By Mako and Maro. Released in Japan as “Mahousekai no Uketsukejou ni Naritaidesu” by ArianRose. Released in North America digitally by J-Novel Club. Translated by Adam.
It’s been a while. Indeed, it’s been over two years. Long enough for me to forget 90% of the cast and 50% of the plot. Long enough for the book to need a new translator. Long enough for about 100 other romance-focused fantasy series for women to come out over here. But throughout all that, some things never change, so you can rest assured that Nanalie’s every waking moment is taken up with being grumpy about Rockmann 100% of the time. Yes, she realized she’s in love with him last volume, but that’s not going to stop her – if anything, the love has to struggle harder to get out from under the layers and layers of competitive tsundere she’s got draped over her. This is exactly the same as the previous books, which is a shame as it was one of the more annoying parts of the series. That said, the series seemed to wrap up perfectly well with the third book. Is this sequel necessary? Hrm…
Nanalie wished for all the revelations about her in the third volume to be left a state secret, and so they are, thanks to some memory altering, so she’s back to the regular everyday life as a guild receptionist. Or rather, she would be were it not for a rumored time traveling thingummajig that everyone seems to be looking for. Naturally, it exists. Somewhat less naturally, it’s in the form of a garden gnome, like the ones you see on lawns. And it turns out that a noblewoman has used the time travel thing to go back in time so that Rockmann can fall in love with HER and not Nanalie! So now everyone has to pile back in time, disguise themselves as teachers, and try to stop the noblewoman before history is changed forev… wait, the gnome says history can’t really be changed. OK, so we’re all good, then.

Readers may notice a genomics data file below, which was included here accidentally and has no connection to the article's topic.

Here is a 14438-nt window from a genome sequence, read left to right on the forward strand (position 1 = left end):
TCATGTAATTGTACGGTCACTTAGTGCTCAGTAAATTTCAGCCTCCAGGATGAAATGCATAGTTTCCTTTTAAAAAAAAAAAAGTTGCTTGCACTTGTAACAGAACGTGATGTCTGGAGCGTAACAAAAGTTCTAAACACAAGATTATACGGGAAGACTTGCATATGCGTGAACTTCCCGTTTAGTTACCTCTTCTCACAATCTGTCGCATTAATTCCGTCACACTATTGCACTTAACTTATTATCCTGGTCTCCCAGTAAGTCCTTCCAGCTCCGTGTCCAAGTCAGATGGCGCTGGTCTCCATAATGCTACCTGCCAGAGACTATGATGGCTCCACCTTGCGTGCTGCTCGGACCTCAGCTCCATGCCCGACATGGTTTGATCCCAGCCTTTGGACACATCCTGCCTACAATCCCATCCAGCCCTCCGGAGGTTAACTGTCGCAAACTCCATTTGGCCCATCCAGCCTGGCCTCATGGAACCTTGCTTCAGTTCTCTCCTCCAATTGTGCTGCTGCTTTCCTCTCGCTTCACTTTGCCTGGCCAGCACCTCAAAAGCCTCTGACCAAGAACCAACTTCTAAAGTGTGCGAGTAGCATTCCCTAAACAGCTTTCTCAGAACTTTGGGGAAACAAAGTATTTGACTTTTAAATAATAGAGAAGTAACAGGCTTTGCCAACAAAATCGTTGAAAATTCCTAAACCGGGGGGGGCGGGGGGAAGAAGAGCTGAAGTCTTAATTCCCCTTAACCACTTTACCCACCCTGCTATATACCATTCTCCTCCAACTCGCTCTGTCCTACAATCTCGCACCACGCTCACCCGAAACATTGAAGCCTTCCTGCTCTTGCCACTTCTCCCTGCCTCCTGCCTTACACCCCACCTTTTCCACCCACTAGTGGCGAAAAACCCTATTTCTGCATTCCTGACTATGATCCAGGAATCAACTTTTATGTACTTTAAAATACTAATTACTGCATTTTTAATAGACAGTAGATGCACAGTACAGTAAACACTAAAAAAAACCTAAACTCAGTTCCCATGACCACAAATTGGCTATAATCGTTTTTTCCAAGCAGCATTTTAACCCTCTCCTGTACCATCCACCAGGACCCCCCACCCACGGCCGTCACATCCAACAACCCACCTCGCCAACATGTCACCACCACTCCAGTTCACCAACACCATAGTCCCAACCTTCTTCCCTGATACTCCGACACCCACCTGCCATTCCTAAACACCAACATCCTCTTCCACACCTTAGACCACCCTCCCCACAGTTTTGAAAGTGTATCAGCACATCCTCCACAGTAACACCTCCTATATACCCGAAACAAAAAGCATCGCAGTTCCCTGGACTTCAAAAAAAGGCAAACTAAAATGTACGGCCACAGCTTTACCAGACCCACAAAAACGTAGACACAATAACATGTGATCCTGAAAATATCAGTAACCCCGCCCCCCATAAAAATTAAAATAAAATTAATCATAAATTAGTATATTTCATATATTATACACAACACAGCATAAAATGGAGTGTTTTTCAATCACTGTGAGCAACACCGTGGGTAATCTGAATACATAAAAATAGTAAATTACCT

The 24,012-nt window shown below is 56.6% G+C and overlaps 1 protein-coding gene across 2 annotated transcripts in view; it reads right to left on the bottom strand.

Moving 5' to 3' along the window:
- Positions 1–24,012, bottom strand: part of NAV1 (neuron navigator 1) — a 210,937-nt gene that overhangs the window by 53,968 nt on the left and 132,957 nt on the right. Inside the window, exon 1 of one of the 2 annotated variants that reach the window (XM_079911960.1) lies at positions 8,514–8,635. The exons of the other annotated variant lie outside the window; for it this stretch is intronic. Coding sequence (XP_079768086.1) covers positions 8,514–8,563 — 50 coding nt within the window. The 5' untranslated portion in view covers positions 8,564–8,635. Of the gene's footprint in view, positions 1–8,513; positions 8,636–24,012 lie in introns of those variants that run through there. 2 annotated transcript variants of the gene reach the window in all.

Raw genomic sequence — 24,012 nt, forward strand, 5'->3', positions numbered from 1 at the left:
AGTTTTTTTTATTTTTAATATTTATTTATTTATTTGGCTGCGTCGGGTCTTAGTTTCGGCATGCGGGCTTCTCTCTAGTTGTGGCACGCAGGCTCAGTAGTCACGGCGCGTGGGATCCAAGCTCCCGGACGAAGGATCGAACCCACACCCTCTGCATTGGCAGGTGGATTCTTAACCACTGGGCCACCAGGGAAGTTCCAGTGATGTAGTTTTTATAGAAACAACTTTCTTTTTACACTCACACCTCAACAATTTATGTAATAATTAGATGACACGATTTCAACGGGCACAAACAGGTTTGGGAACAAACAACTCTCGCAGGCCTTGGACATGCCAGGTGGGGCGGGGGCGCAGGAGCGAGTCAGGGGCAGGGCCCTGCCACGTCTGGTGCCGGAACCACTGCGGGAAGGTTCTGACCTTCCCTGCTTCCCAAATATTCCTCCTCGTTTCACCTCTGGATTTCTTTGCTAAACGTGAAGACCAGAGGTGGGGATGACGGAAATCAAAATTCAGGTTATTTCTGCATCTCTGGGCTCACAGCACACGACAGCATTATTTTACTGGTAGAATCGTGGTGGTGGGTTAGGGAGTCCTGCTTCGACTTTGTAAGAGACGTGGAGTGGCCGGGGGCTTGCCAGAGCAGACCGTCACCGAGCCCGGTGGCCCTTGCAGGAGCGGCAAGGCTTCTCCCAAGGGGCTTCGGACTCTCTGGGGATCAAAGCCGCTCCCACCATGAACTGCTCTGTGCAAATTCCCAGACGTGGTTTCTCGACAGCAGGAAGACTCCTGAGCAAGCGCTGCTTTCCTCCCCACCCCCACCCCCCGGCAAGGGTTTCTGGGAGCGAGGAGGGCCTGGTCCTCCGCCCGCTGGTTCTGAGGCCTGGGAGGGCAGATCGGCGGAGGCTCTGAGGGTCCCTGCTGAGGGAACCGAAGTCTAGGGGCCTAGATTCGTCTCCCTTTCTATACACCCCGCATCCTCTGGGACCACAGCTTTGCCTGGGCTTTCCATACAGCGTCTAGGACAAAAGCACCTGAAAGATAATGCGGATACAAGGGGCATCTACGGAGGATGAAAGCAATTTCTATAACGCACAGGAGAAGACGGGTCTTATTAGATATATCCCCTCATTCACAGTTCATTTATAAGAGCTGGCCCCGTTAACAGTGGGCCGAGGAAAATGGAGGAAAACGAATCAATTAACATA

Gonna be honest, a lot of this book is a slog. The main reason being what I just told you. Before everyone goes back in time, they’re told that no matter what they do, nothing can really be affected. And that turns out to be true, even when the *real* reason for going back in time is revealed. There’s a threat to Nanalie’s past self… that is kind of pointless, because, again, time travel can’t be used to do that. You’d think that this might be used to get Nanalie to admit her feelings more readily, and they sort of try to burble up at times, but she’s just SO tsundere about everything that it’s not satisfying from a romance novel standpoint. Oh, yes, and we get a sort of cliffhanger ending, so I guess we’re getting a Book 5… which, judging by the ending, promises to immediately break all the stuff they had to fix at the end of Book 3. Good times.
If you really loved this series, you’ll want to read this. If you just liked it, feel free to have Vol. 3 be the end.